Step Two: Choose your colours
Deciding on your colours is an important step – from the bottle colour (which generally come in red, green and clear), to the label colour and lastly the brands colours.
Red wine comes in dark green bottles to keep the sunlight out and stops the wine from oxidising. Traditionally the labels on red follow darker, deeper colour schemes, or a white label with rich red tones with gold or black text and images
White wine labels tend to be lighter to create crisp feelings, with Rose wine trending with pinks and golds.
In more recent years, wine companies are breaking these traditional rules and opting for more vibrant, colourful labels which catch your eye. So it really comes down to taste and how you wish to portray your brand.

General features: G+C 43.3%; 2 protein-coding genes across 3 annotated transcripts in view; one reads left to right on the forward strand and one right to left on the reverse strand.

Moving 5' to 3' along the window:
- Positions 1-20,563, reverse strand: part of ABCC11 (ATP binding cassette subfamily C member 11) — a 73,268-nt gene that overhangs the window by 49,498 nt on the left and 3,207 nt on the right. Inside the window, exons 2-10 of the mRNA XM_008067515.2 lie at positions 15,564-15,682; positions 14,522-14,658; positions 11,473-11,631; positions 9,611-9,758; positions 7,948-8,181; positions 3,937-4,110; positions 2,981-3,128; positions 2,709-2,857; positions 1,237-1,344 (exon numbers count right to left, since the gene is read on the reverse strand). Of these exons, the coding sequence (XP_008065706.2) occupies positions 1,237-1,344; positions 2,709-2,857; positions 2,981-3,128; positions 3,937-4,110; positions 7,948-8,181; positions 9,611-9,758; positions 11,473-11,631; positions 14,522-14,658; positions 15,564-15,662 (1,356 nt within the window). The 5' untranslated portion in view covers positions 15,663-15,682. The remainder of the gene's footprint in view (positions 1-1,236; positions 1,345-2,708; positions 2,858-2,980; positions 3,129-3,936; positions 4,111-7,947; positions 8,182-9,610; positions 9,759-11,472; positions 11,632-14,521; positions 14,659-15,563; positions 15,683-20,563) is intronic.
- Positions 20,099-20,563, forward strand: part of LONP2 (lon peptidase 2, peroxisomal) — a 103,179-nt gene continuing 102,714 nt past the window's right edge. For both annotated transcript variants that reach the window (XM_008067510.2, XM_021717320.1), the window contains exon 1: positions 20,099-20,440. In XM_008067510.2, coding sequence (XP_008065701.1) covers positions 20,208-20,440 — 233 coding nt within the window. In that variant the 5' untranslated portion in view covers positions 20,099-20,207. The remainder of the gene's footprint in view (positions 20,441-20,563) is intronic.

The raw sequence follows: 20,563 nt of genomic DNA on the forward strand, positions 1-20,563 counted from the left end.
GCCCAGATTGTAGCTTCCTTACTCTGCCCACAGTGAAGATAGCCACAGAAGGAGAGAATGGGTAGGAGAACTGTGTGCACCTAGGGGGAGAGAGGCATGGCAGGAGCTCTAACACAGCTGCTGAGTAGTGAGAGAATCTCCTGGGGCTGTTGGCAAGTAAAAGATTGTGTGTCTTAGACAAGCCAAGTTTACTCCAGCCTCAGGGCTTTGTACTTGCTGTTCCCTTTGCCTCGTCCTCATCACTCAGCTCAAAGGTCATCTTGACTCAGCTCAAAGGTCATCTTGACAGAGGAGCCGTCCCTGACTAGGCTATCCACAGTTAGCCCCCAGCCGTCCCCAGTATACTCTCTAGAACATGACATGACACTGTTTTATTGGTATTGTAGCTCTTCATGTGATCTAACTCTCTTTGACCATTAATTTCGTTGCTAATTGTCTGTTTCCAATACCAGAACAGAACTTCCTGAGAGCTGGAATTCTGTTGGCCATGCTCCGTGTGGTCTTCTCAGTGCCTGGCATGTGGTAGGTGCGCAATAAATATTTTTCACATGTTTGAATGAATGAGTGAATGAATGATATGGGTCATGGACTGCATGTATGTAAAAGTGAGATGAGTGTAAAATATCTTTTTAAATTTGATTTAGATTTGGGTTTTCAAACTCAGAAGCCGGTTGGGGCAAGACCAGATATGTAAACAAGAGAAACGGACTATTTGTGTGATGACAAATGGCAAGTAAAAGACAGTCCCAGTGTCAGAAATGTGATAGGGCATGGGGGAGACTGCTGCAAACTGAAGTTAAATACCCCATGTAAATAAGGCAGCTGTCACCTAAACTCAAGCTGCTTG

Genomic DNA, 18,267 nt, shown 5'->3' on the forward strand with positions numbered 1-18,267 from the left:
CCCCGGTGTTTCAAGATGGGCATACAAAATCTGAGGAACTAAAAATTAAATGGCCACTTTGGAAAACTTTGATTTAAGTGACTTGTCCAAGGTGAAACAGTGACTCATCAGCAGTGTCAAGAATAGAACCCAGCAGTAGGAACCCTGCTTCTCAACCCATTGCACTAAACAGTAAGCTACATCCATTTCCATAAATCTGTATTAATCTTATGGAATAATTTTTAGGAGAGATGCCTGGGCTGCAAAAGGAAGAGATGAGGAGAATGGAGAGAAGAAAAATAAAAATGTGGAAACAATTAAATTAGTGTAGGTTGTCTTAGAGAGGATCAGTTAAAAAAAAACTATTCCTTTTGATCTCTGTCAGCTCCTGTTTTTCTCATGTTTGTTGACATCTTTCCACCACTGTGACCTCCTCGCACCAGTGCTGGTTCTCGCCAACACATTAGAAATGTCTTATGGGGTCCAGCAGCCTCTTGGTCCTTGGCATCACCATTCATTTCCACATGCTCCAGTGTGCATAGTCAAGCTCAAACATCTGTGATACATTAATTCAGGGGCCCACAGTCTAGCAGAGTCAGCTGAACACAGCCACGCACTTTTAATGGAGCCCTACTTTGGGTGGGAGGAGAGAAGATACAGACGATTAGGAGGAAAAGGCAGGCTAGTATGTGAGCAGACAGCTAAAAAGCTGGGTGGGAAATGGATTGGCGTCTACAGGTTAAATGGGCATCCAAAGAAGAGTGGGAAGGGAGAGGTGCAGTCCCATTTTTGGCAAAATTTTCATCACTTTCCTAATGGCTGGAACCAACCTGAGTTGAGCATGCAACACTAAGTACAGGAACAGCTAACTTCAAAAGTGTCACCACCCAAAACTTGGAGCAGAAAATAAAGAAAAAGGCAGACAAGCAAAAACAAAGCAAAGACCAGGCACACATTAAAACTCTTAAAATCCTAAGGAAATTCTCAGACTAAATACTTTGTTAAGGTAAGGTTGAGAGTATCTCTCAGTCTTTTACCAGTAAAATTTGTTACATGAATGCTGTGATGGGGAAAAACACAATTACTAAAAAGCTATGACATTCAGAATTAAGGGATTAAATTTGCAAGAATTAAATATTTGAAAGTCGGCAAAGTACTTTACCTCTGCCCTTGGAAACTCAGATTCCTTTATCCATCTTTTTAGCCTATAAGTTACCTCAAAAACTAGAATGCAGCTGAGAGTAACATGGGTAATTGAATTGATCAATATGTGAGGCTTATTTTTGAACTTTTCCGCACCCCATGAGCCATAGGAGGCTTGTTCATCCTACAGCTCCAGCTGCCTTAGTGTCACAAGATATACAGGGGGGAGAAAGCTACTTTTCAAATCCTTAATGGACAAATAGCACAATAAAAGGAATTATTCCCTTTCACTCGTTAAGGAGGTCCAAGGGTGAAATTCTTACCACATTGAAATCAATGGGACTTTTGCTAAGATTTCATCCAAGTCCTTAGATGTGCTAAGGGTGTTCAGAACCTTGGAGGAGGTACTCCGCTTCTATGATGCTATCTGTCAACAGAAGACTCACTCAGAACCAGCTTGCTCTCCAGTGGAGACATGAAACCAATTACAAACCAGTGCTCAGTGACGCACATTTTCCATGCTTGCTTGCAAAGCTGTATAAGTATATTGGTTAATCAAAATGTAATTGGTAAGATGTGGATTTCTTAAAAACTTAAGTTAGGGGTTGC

Step Three: Typography
Choosing a strong typography can draw attention to your label, and needs to stand out against your chosen colour. The font you decide on will tell your customer a lot about what they will be uncorking.
Script text may be used for your more sophisticated looking wine labels, or bolder fonts for a more modern twist.
Step Four: Select your imagery
Some wineries choose a mascot image to display on all of their wine bottles, such as a native animal to their country, a place where the wine is made, or a character.
A more modern winery may opt for something more unusual looking, creative or cartoon like.
Select your image and decide on the style it is to be printed. Whether it’s a bright colour image, an elegantly drawn image, or a photo image, think what would appeal most to your audience.